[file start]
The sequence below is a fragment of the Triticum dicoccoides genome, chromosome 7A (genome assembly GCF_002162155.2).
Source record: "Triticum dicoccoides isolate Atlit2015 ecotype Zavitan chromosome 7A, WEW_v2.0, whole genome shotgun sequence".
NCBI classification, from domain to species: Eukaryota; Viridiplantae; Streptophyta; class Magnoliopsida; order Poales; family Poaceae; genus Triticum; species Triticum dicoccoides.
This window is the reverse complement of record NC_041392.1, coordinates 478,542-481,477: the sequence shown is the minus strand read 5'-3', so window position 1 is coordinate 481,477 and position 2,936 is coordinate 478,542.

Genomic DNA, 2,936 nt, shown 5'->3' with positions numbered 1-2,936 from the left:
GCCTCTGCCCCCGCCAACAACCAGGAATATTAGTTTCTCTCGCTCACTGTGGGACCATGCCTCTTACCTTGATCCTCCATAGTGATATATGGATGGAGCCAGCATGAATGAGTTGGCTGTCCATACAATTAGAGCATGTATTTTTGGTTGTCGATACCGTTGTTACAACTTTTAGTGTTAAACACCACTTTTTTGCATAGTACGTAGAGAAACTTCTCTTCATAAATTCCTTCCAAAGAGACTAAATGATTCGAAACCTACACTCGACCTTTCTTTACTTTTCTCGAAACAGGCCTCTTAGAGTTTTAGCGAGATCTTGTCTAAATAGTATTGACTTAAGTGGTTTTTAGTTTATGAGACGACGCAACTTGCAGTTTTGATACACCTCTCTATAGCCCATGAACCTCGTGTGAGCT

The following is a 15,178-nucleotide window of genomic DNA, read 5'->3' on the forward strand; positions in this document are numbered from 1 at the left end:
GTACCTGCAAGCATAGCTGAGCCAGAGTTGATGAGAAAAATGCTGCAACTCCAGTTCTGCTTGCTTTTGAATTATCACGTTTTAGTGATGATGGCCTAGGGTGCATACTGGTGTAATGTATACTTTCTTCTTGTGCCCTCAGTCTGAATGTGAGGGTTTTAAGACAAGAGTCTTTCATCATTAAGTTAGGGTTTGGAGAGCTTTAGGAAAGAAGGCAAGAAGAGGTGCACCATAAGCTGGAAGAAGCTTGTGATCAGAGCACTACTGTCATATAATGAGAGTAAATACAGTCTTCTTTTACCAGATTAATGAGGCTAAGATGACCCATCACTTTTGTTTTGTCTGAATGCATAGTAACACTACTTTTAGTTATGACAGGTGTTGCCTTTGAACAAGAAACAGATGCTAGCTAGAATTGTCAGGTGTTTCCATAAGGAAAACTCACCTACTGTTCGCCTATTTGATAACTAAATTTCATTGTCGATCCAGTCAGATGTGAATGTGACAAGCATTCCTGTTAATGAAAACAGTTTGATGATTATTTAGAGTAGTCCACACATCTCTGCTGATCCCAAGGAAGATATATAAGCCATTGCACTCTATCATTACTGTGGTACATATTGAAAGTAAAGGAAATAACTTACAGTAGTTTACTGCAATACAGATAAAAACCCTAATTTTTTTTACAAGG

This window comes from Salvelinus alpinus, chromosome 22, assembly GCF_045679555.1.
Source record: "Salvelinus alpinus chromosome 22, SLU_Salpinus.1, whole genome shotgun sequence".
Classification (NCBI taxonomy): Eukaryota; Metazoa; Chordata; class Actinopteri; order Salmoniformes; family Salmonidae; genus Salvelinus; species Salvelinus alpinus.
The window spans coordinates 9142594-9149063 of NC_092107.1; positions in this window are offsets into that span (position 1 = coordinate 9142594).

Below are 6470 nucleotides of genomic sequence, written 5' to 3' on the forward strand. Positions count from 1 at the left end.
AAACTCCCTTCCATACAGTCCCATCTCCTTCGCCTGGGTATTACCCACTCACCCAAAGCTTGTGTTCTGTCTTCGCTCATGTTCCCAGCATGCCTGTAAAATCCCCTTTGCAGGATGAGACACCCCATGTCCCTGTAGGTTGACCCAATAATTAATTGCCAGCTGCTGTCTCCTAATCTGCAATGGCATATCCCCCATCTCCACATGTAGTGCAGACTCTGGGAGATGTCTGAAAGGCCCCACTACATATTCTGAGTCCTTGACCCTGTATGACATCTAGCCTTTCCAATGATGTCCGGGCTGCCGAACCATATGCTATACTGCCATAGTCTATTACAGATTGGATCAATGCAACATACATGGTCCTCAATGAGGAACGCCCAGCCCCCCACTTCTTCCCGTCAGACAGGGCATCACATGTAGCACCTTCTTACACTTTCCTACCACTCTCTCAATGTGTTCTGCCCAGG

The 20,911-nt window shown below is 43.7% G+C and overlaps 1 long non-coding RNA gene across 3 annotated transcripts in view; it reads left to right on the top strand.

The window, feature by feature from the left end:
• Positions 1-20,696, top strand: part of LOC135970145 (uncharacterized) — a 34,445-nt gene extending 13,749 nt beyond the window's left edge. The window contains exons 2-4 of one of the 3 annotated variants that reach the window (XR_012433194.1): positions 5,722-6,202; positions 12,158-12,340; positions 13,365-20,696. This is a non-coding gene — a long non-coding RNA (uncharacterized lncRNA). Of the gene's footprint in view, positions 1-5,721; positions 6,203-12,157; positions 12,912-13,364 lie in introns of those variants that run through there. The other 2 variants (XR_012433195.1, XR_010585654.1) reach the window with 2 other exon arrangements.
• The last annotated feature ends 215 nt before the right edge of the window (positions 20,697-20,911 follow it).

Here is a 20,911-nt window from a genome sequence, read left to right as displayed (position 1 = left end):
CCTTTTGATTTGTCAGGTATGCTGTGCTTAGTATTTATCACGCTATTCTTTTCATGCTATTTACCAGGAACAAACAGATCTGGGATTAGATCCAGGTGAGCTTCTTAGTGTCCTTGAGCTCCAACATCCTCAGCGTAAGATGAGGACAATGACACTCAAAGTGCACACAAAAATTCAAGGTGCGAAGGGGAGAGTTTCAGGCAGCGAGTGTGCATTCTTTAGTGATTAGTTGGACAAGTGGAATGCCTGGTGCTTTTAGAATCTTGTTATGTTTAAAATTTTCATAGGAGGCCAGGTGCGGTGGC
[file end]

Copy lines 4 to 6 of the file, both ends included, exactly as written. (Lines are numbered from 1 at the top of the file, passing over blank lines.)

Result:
This window is the reverse complement of record NC_041392.1, coordinates 478,542-481,477: the sequence shown is the minus strand read 5'-3', so window position 1 is coordinate 481,477 and position 2,936 is coordinate 478,542.

Genomic DNA, 2,936 nt, shown 5'->3' with positions numbered 1-2,936 from the left:
GCCTCTGCCCCCGCCAACAACCAGGAATATTAGTTTCTCTCGCTCACTGTGGGACCATGCCTCTTACCTTGATCCTCCATAGTGATATATGGATGGAGCCAGCATGAATGAGTTGGCTGTCCATACAATTAGAGCATGTATTTTTGGTTGTCGATACCGTTGTTACAACTTTTAGTGTTAAACACCACTTTTTTGCATAGTACGTAGAGAAACTTCTCTTCATAAATTCCTTCCAAAGAGACTAAATGATTCGAAACCTACACTCGACCTTTCTTTACTTTTCTCGAAACAGGCCTCTTAGAGTTTTAGCGAGATCTTGTCTAAATAGTATTGACTTAAGTGGTTTTTAGTTTATGAGACGACGCAACTTGCAGTTTTGATACACCTCTCTATAGCCCATGAACCTCGTGTGAGCT